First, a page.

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Doctors earn far too much - poll
[Posted: Tue 08/03/2011 by Niall Hunter, Editor www.irishhealth.com]
More than two-thirds of people believe Irish doctors earn far too much, according to our latest readers' poll.
The new Government has pledged to reduce the pay of both hospital consultants and GPs in new contracts which would form part of major health reforms.
Fine Gael's Dr James Reilly, who is expected to be appointed Health Minister tomorrow, has already said the days of consultants earning around €170,000 per year from their public hospital contracts and a further €300,000-plus on top of that from private work would end under the new Government.
The new Government plans to introduce a new system of universal health insurance which would give everyone equal access to hospital care after 2016. In addition, a free GP care system is to be introduced by 2016.
The new Government believes, however, that a key part of its planned health reforms will be putting a brake on doctors' earnings.
We asked our readers whether they thought of Irish doctors' earnings.
Seventy-one per cent said they believed doctors here earned far too much, while 19% said they were entitled to the earnings they currently enjoyed.
Five per cent believed doctors don't get paid enough while 5% weren't sure. Around 350 people voted in the poll.
Some of the comments from viewers on the poll highlighted the rate of fees charged to see consultants in their private rooms.
Unlike hospital treatment and accommodation fees, these fees are usually not fully covered by most people's health insurance policies.
Among the comments on doctors' charges were:
"A consultant raised his fee for recurring visits from €100 to €150 - a 50% increase in the middle of a recession! I stopped going back to him and he wrote a pleading letter saying it was for the sake of my health though I am not so sure. Now he has my GP trying to persuade me."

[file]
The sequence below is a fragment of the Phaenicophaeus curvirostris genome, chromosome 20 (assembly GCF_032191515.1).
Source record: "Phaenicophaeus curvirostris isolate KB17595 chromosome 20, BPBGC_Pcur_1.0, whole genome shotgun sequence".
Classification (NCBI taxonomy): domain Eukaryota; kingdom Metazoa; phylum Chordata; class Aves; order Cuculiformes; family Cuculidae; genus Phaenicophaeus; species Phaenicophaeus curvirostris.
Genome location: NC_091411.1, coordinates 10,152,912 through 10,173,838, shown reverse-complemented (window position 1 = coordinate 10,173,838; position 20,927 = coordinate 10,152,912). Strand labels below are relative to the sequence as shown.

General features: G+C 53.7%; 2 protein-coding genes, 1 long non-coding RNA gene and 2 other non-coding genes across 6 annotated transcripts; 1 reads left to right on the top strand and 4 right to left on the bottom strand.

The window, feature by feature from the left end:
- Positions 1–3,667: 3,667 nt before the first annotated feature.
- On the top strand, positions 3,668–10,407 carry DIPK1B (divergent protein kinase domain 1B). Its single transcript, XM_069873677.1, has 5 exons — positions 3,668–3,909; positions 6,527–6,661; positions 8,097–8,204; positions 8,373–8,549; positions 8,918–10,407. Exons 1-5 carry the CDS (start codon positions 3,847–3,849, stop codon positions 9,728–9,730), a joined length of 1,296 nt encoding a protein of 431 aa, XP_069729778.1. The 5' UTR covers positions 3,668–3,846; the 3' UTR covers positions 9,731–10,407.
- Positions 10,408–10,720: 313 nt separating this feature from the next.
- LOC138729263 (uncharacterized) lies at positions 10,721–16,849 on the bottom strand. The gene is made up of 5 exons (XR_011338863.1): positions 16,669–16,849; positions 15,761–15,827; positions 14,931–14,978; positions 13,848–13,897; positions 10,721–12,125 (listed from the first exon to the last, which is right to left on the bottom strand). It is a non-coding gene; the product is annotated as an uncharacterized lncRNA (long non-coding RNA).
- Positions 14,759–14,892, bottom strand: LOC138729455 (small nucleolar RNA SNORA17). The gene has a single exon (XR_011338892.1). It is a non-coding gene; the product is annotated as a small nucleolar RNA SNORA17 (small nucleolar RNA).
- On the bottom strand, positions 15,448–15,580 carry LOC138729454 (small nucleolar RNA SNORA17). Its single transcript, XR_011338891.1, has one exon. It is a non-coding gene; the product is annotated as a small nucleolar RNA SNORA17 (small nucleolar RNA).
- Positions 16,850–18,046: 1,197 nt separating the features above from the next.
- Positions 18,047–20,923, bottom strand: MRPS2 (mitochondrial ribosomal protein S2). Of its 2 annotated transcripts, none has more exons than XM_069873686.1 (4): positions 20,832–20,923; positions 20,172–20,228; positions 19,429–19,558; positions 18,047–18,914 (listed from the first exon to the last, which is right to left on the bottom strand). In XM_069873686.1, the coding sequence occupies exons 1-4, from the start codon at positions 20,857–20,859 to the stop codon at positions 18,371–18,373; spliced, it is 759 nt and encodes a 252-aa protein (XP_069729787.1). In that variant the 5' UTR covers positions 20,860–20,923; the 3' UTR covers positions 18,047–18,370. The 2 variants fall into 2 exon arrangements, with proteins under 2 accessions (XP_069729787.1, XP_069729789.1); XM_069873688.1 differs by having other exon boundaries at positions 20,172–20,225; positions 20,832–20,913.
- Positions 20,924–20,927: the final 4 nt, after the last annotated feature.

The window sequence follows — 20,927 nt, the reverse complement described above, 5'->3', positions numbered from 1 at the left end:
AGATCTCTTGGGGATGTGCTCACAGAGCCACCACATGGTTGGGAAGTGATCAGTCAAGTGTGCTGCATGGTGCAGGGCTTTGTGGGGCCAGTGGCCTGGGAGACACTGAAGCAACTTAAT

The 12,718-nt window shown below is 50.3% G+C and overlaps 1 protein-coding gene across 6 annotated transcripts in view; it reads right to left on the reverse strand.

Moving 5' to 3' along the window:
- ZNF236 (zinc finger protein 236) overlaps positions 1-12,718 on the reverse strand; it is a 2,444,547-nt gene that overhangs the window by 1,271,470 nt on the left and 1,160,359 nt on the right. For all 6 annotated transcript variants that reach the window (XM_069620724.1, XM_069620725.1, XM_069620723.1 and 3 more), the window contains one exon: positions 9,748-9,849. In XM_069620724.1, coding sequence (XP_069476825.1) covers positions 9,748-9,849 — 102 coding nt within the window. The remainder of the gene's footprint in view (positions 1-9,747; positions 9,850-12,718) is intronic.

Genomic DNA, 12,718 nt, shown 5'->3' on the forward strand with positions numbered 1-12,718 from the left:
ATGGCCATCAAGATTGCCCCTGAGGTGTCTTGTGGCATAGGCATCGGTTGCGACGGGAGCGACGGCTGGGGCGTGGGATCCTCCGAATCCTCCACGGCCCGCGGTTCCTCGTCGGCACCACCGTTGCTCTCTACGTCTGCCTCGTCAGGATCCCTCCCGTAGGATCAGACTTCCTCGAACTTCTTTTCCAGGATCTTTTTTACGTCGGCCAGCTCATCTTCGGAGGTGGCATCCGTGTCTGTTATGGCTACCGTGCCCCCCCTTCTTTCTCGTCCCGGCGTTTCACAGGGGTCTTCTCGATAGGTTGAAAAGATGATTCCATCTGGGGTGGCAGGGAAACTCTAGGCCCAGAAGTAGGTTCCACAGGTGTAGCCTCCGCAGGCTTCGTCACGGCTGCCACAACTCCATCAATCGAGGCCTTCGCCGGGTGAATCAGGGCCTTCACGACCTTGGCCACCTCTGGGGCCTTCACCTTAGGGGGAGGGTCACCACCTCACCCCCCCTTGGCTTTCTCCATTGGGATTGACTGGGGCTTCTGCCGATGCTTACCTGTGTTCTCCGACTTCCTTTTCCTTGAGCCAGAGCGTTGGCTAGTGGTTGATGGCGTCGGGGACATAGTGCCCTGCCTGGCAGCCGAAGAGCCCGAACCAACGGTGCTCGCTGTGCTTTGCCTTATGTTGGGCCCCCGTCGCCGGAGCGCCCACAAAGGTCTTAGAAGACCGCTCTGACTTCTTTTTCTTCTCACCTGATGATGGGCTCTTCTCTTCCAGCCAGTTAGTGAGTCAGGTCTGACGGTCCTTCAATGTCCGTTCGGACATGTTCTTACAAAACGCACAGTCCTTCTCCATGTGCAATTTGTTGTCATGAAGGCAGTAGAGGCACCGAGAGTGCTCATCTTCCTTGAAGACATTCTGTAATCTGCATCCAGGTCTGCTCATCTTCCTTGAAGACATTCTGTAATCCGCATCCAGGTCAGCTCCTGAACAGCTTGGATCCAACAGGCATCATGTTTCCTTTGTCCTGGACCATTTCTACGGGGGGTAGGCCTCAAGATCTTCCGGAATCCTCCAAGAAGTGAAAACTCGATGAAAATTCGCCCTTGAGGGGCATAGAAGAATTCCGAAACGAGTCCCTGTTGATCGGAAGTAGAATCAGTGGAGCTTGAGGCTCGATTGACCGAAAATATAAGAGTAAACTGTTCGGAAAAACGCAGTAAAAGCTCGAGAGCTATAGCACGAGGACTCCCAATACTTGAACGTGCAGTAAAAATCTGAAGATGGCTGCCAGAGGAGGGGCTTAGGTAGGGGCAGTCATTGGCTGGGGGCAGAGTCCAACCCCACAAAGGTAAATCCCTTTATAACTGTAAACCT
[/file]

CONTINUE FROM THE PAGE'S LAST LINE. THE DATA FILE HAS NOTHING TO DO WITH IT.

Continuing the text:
"I thought the GP fee was bad until I went to a consultant rheumatologist, wow! €170 for a follow-up visit plus €92 for pain relief injection. That was €262 for under 15 minutes!"
"I had a condition which needed urgent treatment but to get that I was asked to pay €250. That was followed by nine further appointments each costing €200. When I thought I was finished my consultant stated that he would like me to see a friend of his to ensure that no damage had been done by the treatment to another part of my anatomy. I went to that appointment and it cost me €200 for 20 minutes chat about my condition. He also had a friend who carried out a test which Consultant No 2 would like to see done. That followed the following week - it cost €250. Then back to No 2 (another €200) and then back to No 1 (another €200) to be told - fine but we will rerun these tests in 6 months just to be sure."
"I voted not sure because of an incident which involved a member of our family 3/4 yrs ago. This member had had a blood test and this lead to a further investigation. The procedure was carried out privately under his VHI cover. One evening - if I remember correctly possibly 9.30 pm our telephone rang and it was the consultant who had carried out the investigation. He was concerned about the result he had received from the investigation procedure, and rang to say he had made a follow up appointment for further investigation the following day with two other medics. Speed was important obviously in this case. I always remember sitting and thinking to myself - most people are at home now enjoying their evenings with their families and here is this man telephoning us at this late hour. I know he was paid well by the VHI for his work but many people are well paid for their work but not many would be telephoning their clients at that hour. It slightly changed my mind on consultants fees etc. This was just one incident but it made me think."
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